Abstract: In this seminar I will present some of my recent work on automatic acoustic sensing, with applications ranging from entertainment to surveillance and more. I will show how many of the existing signal processing tools can be ill-equipped to solve various real-life audio problems, and how one can use a machine learning mindset to get better results. In the process I will discuss new models for source separation, beamforming methods, and new modes of audio processing (e.g. can we make a microphone array from all the cell phones in a concert?) which wouldn’t be tractable with traditional DSP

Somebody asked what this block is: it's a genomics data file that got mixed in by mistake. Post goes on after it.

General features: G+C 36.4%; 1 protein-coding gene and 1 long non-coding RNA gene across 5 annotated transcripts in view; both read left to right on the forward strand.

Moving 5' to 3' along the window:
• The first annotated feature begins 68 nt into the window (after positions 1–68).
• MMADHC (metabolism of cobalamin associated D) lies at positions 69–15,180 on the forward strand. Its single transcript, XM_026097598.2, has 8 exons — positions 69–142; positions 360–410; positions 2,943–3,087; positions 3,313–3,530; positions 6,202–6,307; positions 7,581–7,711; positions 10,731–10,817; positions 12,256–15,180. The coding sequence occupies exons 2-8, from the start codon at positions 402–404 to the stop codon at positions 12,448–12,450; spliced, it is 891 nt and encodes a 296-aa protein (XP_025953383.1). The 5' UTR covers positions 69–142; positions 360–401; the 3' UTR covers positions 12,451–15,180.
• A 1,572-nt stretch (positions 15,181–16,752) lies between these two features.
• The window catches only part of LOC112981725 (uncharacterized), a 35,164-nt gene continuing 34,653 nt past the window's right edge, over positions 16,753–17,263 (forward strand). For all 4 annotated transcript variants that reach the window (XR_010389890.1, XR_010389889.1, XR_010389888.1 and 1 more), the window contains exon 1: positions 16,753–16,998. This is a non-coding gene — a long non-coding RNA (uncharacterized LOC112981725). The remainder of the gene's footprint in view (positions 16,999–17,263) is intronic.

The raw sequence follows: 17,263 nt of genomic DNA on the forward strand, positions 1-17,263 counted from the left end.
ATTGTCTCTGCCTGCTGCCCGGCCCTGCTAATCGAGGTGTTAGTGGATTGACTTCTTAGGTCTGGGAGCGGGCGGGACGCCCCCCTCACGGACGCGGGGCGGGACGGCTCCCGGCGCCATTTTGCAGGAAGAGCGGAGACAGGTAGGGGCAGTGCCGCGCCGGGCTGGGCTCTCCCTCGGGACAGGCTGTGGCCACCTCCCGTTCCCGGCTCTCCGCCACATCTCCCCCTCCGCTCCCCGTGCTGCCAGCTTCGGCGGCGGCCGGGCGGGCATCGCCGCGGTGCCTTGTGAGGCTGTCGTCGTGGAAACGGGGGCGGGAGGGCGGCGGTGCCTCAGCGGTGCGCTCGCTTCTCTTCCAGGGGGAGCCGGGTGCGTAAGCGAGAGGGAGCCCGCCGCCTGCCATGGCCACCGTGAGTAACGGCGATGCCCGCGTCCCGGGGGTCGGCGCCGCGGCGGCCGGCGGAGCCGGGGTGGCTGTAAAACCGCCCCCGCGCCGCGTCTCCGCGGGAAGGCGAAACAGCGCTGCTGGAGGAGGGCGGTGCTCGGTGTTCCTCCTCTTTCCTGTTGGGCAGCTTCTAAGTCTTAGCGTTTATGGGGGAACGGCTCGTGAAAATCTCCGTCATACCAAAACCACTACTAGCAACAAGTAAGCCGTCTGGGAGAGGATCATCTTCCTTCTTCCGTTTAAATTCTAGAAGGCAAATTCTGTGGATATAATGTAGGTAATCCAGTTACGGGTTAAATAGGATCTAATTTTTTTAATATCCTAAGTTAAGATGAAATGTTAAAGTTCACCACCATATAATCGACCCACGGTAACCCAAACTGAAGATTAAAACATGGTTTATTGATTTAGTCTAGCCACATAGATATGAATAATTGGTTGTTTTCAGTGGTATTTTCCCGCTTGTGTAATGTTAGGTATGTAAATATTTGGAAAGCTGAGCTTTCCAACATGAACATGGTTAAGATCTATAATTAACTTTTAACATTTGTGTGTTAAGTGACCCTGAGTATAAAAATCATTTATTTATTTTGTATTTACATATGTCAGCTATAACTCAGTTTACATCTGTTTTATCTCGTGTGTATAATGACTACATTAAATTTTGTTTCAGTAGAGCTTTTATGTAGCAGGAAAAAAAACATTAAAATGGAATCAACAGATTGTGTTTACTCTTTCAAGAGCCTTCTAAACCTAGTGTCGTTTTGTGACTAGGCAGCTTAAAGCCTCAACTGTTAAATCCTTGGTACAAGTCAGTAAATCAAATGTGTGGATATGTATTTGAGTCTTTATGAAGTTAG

About the speaker: I’m an assistant professor at the CS and ECE depts. at theUniversity of Illinois at Urbana-Champaign. My primary research interests revolve around making machines that can listen. I’ve done plenty of work on signal processing, machine learning and statistics as they relate to artificial perception, and in particular computational audition. I also love working on anything related to audio! The bulk of my work on audio is on source separation, and various machine learning approaches to traditional signal processing problems. I am fortunate to have been associated with some amazing research labs. I completed my masters, Ph.D. and a postdoc at the Machine Listening Group at the MIT Media Lab under the supervision of Barry Vercoe. I work with Adobe Systems’ Advanced Technology Labs, used to be at MERL, and have spent some time at Interval Research and Starlab. I was also a visiting scientist at MIT’s McGovern Institute for Brain Research. In 2006 I was selected by MIT’s Technology Review as one of the year’s top young technology innovators. I’m a descendant of a long music lineage dating to the early 1600s. My Erdös number is 4.